Scientists use environmentally controlled clean rooms to manufacture microdevices that incorporate organic materials such as proteins and tissue.

UC IRVINE (US)—The next generation of miniature devices built from sensitive organic materials may be coming from specialized manufacturing facilities, like the new clean room lab at the University of California, Irvine.  Scientists at the facility are able to work at a scale that is one-hundredth the diameter of a human hair.

The 4,000 sq. ft. Bio-Organic Nanofabrication facility, or BiON, has been customized for building microdevices with materials such as living tissue, proteins, and collagens.

“BiON is a new concept,” says Mark Bachman, cofounder and associate director of UCI’s Integrated Nanosystems Research Facility. “I don’t know of any other multiuser facility dedicated to this type of manufacturing.”

Just as many electronics manufacturers turned to miniaturization a few decades ago to reap benefits such as increased portability and lower cost, biomedical and biotechnology researchers are attracted to smaller medical devices and implants that are more efficient and less invasive.

The idea to build a second micro- and nanoscale manufacturing facility at UCI dedicated to organic materials arose when Bachman noticed life sciences researchers trying to work in clean rooms where dry, high-temperature processes used to build electronic devices from inorganic substances could harm or destroy natural materials.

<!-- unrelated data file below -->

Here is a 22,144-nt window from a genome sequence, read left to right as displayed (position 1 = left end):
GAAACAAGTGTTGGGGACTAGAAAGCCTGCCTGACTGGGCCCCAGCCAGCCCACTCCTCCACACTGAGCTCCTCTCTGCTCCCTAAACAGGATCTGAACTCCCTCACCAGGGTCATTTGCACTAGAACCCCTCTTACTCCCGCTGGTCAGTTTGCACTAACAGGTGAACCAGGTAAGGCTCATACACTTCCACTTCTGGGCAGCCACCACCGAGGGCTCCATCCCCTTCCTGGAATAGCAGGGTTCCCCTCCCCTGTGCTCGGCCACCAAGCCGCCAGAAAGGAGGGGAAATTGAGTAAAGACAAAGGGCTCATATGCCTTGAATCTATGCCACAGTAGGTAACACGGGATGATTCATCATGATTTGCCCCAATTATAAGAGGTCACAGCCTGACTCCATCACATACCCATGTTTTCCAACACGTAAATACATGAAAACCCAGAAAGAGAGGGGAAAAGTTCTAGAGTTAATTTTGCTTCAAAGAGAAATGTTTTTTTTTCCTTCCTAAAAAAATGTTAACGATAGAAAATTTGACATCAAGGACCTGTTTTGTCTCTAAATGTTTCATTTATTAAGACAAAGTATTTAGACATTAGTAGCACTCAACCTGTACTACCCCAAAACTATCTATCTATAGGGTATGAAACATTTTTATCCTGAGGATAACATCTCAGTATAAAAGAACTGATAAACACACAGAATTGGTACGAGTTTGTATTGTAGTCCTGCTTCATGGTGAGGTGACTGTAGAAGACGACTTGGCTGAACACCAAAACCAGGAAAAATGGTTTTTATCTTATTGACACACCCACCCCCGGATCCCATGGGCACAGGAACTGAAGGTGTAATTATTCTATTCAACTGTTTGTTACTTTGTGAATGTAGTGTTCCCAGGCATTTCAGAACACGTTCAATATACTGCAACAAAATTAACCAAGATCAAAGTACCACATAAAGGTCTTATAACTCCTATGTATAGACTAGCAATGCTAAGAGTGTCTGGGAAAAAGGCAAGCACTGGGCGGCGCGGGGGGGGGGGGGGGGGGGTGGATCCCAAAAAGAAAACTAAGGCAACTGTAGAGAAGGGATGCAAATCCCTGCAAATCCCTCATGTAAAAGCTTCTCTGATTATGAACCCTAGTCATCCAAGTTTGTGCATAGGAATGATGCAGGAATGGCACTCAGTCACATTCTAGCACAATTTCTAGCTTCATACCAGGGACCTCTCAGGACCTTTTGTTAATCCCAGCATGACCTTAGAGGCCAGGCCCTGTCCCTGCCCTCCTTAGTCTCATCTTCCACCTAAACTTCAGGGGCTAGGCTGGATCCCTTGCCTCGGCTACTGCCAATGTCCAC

“In our quest to support the life sciences, we found a lot of things that needed to be changed in the manufacturing process. For example, an antenna is built differently than an implantable microelectrode,” Bachman says. “Until BiON, it was difficult to find places to manufacture and prototype products that use natural materials.”

BiON features tools designed for use with sensitive organic materials, including machines that can operate under constantly wet conditions, special incubators for growing cells, high-precision laser etching and specified areas for low-temperature processing.

“BiON is a great resource for our academic research, for industry, and for education,” Bachman says. “Now, our students have access to a place where they can look at cutting-edge ways of manufacturing.”

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